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Friday, August 17, 2012

Summersalt

This year I volunteered to assist Audubon California with monitoring a Black Oystercatcher nest on Bodega Head.  Below is a chronological series of photos from egg to fledging (first flight).  [These pictures were taken from far away so as not to disturb the birds.]

10 June 2012
Although barely visible, one egg (mostly in shadow) is present below the tail of the lower adult.  The pair started out incubating three eggs.  The nest is a shallow scrape or bowl lined with rock flakes and shell fragments.  Average incubation period is 26-28 days (both parents incubate).

 
23 June 2012
One young chick is visible to the right of the uppermost adult.  It's very small, gray and downy, sitting near the shadow of the inner vertical wall. Chicks are precocial and can walk 72 hours after hatching.  The female does most of the brooding, while the male does most of the provisioning (bringing food).  I saw adults feeding the chick limpets, mussels, and a live crab.


Here's one more from 23 June 2012 when the chick was up and walking.  Although quite adept at this time, we saw it tumble and do a complete somersault.  We called the chick "Summersalt" from then on (for its acrobatics, growing up during the summer, and a salty home.)

(You may have noticed one egg in the foreground.  Unfortunately, it never hatched.)

4 July 2012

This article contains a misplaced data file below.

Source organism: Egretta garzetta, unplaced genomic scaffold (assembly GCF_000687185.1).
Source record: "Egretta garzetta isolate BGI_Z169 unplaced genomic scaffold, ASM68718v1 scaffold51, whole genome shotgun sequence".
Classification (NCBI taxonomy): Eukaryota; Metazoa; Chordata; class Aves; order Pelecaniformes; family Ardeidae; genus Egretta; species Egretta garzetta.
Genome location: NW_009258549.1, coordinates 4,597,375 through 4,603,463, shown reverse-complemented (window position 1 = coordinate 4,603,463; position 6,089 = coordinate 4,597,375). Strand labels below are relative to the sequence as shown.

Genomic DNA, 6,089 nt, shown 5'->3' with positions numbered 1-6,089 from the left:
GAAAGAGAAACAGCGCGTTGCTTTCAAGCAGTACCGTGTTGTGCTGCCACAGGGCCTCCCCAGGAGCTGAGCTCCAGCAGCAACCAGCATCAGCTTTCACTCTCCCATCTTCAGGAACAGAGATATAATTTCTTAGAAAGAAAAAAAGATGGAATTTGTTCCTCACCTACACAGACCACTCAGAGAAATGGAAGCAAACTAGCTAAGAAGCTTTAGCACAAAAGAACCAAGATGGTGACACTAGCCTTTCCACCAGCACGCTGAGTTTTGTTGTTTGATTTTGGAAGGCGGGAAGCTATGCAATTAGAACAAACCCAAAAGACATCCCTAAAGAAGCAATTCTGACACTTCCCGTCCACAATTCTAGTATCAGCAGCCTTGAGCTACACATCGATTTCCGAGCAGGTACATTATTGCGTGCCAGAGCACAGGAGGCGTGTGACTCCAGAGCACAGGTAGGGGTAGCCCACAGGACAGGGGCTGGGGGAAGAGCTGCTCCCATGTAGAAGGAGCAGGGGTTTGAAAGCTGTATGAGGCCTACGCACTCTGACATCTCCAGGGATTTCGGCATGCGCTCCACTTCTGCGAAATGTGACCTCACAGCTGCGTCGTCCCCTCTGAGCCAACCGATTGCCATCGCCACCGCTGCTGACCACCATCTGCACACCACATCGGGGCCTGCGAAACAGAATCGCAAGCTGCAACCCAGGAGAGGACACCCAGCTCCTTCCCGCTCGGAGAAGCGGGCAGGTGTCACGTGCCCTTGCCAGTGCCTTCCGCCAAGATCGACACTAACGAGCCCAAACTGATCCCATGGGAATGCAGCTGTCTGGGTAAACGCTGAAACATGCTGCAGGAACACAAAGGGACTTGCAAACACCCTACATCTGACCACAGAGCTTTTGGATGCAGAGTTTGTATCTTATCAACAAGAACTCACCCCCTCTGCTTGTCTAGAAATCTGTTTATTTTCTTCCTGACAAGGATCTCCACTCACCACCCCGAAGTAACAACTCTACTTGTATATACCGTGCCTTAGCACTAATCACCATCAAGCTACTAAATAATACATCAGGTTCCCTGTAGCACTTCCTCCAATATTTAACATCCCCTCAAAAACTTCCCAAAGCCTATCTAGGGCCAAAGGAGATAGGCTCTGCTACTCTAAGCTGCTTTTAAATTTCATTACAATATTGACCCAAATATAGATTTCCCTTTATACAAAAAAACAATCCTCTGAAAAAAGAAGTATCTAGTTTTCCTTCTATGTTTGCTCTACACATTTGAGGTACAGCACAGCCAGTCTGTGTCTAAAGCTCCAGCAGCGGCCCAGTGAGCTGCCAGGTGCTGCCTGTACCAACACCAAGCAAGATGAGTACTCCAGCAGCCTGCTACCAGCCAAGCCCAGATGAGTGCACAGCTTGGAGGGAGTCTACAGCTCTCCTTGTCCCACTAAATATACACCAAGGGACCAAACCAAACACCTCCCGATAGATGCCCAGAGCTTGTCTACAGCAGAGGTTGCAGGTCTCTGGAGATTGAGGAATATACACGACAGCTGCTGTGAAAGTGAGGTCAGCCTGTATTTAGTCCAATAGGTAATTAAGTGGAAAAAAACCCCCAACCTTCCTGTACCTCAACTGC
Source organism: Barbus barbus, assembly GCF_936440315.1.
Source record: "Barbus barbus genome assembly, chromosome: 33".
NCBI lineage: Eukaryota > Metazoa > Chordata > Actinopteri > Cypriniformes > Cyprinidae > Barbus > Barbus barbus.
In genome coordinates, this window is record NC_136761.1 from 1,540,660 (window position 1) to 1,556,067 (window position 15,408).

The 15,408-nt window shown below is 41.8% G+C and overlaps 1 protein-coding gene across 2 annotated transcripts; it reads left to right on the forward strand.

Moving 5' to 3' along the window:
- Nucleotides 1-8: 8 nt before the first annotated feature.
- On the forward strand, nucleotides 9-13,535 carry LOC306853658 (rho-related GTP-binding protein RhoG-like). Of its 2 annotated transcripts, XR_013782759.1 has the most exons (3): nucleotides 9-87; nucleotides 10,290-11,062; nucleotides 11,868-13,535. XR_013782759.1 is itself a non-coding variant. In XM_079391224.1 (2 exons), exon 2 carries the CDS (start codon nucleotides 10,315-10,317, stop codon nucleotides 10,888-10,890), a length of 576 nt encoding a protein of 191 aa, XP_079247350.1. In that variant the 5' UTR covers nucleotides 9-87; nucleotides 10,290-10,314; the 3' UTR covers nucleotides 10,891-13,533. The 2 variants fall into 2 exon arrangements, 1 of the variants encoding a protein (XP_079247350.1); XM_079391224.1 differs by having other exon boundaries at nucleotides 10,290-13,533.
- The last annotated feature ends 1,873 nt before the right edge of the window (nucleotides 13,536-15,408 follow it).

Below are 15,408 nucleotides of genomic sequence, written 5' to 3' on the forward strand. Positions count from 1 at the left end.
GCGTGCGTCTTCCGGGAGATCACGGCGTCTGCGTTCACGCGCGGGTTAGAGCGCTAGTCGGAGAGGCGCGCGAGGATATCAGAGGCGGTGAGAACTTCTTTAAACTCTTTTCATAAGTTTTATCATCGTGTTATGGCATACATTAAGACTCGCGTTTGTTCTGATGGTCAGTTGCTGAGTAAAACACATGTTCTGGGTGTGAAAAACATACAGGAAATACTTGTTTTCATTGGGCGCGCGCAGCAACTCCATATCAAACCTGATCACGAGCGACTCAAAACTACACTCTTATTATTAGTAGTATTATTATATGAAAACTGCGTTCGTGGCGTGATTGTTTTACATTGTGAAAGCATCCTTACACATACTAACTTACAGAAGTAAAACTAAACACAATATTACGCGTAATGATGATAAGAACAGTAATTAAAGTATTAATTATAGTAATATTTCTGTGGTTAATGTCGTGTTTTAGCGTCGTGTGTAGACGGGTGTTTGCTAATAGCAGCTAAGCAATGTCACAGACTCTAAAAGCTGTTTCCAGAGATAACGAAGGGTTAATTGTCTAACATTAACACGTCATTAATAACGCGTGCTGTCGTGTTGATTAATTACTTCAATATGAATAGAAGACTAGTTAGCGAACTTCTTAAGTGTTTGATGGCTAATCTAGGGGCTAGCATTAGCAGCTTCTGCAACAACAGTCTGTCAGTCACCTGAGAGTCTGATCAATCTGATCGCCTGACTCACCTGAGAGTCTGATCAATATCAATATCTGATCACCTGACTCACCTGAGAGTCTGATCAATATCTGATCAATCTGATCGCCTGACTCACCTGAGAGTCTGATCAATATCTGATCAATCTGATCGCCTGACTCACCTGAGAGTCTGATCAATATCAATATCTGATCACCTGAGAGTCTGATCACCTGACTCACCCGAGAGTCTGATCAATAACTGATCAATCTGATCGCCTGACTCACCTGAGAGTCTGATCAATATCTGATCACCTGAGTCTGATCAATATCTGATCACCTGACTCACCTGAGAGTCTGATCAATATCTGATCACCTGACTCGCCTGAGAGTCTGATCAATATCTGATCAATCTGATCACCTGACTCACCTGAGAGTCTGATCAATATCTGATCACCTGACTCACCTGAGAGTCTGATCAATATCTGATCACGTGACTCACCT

The chick is larger now, but still mostly downy gray.  It's at the lower edge of the photo directly below the adult.


23 July 2012
Most growth occurs between 14-21 days after hatching.  Now the chick is looking similar to an adult with a black head, brown back, and pink legs, but note the shorter bill with an orange base and black/gray tip.


9 August 2012
Summersalt has now fledged!  (Average time to fledging is ~38-40 days.)  Note the tawny edges to the upper feathers, producing a gold-flecked appearance.  The eye is dark (rather than orange in adults).  The bill is still orange at the base and black/gray at the tip (the tip will retain dark coloration through the second year).


On 17 August 2012, we believe we saw Summersalt and parents foraging in a mussel bed just south of the nest site.  Remarkably, parental feeding of juveniles can continue for more than 120 days.

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